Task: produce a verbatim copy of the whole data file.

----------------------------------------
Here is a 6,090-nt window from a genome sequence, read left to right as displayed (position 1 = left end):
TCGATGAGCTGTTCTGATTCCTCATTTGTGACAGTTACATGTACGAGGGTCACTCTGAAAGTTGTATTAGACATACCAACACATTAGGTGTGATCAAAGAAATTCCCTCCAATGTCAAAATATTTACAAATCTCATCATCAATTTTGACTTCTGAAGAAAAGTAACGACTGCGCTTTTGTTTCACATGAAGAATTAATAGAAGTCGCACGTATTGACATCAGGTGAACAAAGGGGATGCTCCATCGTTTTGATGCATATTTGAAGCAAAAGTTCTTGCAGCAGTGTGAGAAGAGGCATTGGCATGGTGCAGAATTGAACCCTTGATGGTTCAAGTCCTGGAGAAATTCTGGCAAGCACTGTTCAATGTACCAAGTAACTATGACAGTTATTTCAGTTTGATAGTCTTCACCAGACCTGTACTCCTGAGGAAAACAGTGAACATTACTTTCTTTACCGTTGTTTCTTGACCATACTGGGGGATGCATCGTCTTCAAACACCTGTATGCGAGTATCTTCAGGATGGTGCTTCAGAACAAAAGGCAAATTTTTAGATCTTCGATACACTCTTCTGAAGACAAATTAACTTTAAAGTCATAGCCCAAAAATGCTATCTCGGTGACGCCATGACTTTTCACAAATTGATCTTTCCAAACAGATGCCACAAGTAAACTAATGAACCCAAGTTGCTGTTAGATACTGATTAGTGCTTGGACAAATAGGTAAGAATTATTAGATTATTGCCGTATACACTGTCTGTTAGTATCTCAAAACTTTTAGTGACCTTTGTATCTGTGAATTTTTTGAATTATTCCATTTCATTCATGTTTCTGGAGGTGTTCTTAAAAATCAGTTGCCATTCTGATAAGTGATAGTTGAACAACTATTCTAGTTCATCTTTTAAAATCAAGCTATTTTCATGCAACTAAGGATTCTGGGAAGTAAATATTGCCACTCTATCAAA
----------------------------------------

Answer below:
Here is a 6,090-nt window from a genome sequence, read left to right as displayed (position 1 = left end):
TCGATGAGCTGTTCTGATTCCTCATTTGTGACAGTTACATGTACGAGGGTCACTCTGAAAGTTGTATTAGACATACCAACACATTAGGTGTGATCAAAGAAATTCCCTCCAATGTCAAAATATTTACAAATCTCATCATCAATTTTGACTTCTGAAGAAAAGTAACGACTGCGCTTTTGTTTCACATGAAGAATTAATAGAAGTCGCACGTATTGACATCAGGTGAACAAAGGGGATGCTCCATCGTTTTGATGCATATTTGAAGCAAAAGTTCTTGCAGCAGTGTGAGAAGAGGCATTGGCATGGTGCAGAATTGAACCCTTGATGGTTCAAGTCCTGGAGAAATTCTGGCAAGCACTGTTCAATGTACCAAGTAACTATGACAGTTATTTCAGTTTGATAGTCTTCACCAGACCTGTACTCCTGAGGAAAACAGTGAACATTACTTTCTTTACCGTTGTTTCTTGACCATACTGGGGGATGCATCGTCTTCAAACACCTGTATGCGAGTATCTTCAGGATGGTGCTTCAGAACAAAAGGCAAATTTTTAGATCTTCGATACACTCTTCTGAAGACAAATTAACTTTAAAGTCATAGCCCAAAAATGCTATCTCGGTGACGCCATGACTTTTCACAAATTGATCTTTCCAAACAGATGCCACAAGTAAACTAATGAACCCAAGTTGCTGTTAGATACTGATTAGTGCTTGGACAAATAGGTAAGAATTATTAGATTATTGCCGTATACACTGTCTGTTAGTATCTCAAAACTTTTAGTGACCTTTGTATCTGTGAATTTTTTGAATTATTCCATTTCATTCATGTTTCTGGAGGTGTTCTTAAAAATCAGTTGCCATTCTGATAAGTGATAGTTGAACAACTATTCTAGTTCATCTTTTAAAATCAAGCTATTTTCATGCAACTAAGGATTCTGGGAAGTAAATATTGCCACTCTATCAAA